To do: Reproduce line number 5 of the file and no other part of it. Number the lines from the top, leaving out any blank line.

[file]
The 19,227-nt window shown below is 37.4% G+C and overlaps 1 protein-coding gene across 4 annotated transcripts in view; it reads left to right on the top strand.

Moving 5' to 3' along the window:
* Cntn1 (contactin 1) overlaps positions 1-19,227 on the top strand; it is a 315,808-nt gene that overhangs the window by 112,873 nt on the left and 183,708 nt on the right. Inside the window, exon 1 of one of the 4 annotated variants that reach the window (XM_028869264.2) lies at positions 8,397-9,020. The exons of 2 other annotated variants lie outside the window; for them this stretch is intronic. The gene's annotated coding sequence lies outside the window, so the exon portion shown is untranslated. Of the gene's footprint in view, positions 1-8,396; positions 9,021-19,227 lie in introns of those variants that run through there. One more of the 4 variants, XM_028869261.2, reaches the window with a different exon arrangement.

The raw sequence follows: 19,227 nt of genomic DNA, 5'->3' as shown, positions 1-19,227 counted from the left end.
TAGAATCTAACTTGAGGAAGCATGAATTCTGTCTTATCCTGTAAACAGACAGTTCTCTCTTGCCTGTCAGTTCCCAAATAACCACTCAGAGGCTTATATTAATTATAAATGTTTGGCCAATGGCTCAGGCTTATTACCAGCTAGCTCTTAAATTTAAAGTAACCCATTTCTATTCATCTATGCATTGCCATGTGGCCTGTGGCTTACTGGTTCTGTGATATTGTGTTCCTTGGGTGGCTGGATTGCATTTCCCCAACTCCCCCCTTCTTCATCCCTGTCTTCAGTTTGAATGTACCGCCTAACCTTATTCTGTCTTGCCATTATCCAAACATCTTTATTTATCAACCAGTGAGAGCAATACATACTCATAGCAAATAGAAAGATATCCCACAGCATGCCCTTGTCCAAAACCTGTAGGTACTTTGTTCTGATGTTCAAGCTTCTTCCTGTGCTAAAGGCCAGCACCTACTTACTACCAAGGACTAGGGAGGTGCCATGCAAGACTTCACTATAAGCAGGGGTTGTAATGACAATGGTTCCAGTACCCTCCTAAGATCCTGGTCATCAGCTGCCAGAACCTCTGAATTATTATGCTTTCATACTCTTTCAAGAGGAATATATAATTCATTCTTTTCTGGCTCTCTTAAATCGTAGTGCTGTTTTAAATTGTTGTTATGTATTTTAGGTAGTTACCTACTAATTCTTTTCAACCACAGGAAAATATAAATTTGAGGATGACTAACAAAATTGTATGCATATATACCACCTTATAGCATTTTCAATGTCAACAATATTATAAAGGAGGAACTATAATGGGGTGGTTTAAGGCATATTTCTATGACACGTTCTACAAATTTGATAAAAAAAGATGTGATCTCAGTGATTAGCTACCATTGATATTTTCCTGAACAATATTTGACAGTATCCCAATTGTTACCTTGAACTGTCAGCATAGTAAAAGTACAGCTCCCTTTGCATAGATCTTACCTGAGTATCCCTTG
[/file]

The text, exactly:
TAGAATCTAACTTGAGGAAGCATGAATTCTGTCTTATCCTGTAAACAGACAGTTCTCTCTTGCCTGTCAGTTCCCAAATAACCACTCAGAGGCTTATATTAATTATAAATGTTTGGCCAATGGCTCAGGCTTATTACCAGCTAGCTCTTAAATTTAAAGTAACCCATTTCTATTCATCTATGCATTGCCATGTGGCCTGTGGCTTACTGGTTCTGTGATATTGTGTTCCTTGGGTGGCTGGATTGCATTTCCCCAACTCCCCCCTTCTTCATCCCTGTCTTCAGTTTGAATGTACCGCCTAACCTTATTCTGTCTTGCCATTATCCAAACATCTTTATTTATCAACCAGTGAGAGCAATACATACTCATAGCAAATAGAAAGATATCCCACAGCATGCCCTTGTCCAAAACCTGTAGGTACTTTGTTCTGATGTTCAAGCTTCTTCCTGTGCTAAAGGCCAGCACCTACTTACTACCAAGGACTAGGGAGGTGCCATGCAAGACTTCACTATAAGCAGGGGTTGTAATGACAATGGTTCCAGTACCCTCCTAAGATCCTGGTCATCAGCTGCCAGAACCTCTGAATTATTATGCTTTCATACTCTTTCAAGAGGAATATATAATTCATTCTTTTCTGGCTCTCTTAAATCGTAGTGCTGTTTTAAATTGTTGTTATGTATTTTAGGTAGTTACCTACTAATTCTTTTCAACCACAGGAAAATATAAATTTGAGGATGACTAACAAAATTGTATGCATATATACCACCTTATAGCATTTTCAATGTCAACAATATTATAAAGGAGGAACTATAATGGGGTGGTTTAAGGCATATTTCTATGACACGTTCTACAAATTTGATAAAAAAAGATGTGATCTCAGTGATTAGCTACCATTGATATTTTCCTGAACAATATTTGACAGTATCCCAATTGTTACCTTGAACTGTCAGCATAGTAAAAGTACAGCTCCCTTTGCATAGATCTTACCTGAGTATCCCTTG